Before trying to quit gang, he readied girlfriend to call for ambulance

Before trying to quit gang, he readied girlfriend to call for ambulance
Former gang members Azmi Abdul Rahman (left) and Kim Whye Kee speaking to participants of Camp ACE VIII, organised by the Singapore Police Force for youths at risk.
PHOTO: The New Paper

More than 15 years ago, he approached the "headman" of a secret society and asked to become a member. Since then, Mr Azmi Abdul Rahman, 43, has been in and out of prison nine times.

Each time, he vowed to stay clear of gang-related activities but failed because of his drug addiction.

"Apart from family warmth and love, my gang could provide me with everything that my family was unable to, including drugs," he added.

"Addiction is a disease. I am still recovering even after staying clean for five years."

Mr Azmi was one of two former gang members who spoke to participants at Camp ACE (All Can Escape) VIII, a police initiative to steer "at-risk" youths away from gang-related activities.

When Mr Azmi finally decided to tell the gang that he wanted to turn over a new leaf and leave it, his girlfriend was worried for his safety.

He told reporters at the camp yesterday: "I told my girlfriend, if I am not out (of the meeting with the gang members) within 20 minutes, call an ambulance and inform the authorities."

Fortunately, the gang allowed him to leave, albeit reluctantly and with a warning not to frequent nightclubs or join other gangs.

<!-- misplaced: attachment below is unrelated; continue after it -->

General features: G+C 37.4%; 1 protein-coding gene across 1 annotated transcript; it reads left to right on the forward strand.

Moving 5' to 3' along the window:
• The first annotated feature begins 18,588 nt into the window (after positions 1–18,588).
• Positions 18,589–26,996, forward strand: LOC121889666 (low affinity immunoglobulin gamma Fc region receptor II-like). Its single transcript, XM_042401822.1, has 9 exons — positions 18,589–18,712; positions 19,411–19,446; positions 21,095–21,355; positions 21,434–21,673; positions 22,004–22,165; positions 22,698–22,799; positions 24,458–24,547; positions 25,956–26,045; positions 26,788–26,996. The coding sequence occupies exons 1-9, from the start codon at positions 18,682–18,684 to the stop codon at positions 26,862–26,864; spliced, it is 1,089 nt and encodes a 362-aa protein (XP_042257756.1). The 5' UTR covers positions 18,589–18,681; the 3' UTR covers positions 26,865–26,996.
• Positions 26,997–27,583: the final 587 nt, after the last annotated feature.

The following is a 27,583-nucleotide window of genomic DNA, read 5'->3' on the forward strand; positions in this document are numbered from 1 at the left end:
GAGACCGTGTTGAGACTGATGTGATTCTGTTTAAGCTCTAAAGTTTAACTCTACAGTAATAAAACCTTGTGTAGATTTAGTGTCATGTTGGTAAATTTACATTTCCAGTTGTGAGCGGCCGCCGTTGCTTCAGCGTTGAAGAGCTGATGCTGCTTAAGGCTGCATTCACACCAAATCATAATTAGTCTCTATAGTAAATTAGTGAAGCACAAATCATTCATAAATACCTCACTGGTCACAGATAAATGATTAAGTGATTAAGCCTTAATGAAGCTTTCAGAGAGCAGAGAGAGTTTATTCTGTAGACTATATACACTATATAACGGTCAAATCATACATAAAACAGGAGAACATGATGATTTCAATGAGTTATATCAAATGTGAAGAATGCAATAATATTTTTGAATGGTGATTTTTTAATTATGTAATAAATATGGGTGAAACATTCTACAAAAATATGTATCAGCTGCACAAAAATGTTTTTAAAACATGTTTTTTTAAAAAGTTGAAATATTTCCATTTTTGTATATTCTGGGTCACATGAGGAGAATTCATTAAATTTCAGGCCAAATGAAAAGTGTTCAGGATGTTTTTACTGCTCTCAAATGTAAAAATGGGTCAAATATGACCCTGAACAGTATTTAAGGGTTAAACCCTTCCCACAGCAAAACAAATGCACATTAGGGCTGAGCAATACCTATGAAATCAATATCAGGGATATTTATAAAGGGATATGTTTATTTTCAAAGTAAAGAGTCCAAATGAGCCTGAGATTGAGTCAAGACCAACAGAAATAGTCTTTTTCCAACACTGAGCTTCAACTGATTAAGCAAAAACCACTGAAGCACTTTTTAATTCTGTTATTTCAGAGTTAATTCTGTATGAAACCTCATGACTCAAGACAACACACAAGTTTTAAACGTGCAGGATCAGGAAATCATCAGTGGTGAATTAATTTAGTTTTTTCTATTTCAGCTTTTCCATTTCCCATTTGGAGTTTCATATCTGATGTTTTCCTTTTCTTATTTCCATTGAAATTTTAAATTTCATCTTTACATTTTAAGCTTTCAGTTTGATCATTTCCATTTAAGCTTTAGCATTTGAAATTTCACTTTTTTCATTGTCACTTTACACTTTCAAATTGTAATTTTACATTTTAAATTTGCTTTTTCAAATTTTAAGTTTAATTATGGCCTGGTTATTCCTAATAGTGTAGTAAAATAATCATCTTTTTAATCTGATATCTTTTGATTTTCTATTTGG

"They wanted me to change my life for good," said Mr Azmi, who is now a ship chandler.


"The turning point in my life was actually myself. I wanted to have a good life and live my life happily. I told myself, if I had the courage to join a gang, I must have the courage to face the consequences."

Now happily married with four kids, Mr Azmi said of Camp ACE: "This programme is useful as the number of youths involved in gang-related activities is high. In fact, the camp should be more than just an annual event."

He told the participants: "I thought my fellow gang members were my friends, but none of them turned up to visit me in prison."

The camp's other guest speaker, Mr Kim Whye Kee, 37, an artist and grassroots member, recalled his regret when he had to visit his dying father in hospital in handcuffs and escorted by police officers.

"It hit me really hard. What was the point of joining a gang? I neglected my family.

"I dreamt of going home for a simple dinner with my family but instead, a week later, I attended his funeral in handcuffs. I brought shame upon my family," he said.

Mr Kim has initiated a community arts programme to expose at-risk youth to an arts education and hopes to prevent them from ending up like him.

He said: "I want to show the youths a different angle...and instil a mature mindset. This can be done by befriending and connecting with them, showing them other available options."

His advice for wayward youths: "We all have dreams from young. Somehow, that dream gets lost.

"My advice is to go back to that dream and chase it. Gain support from the community."

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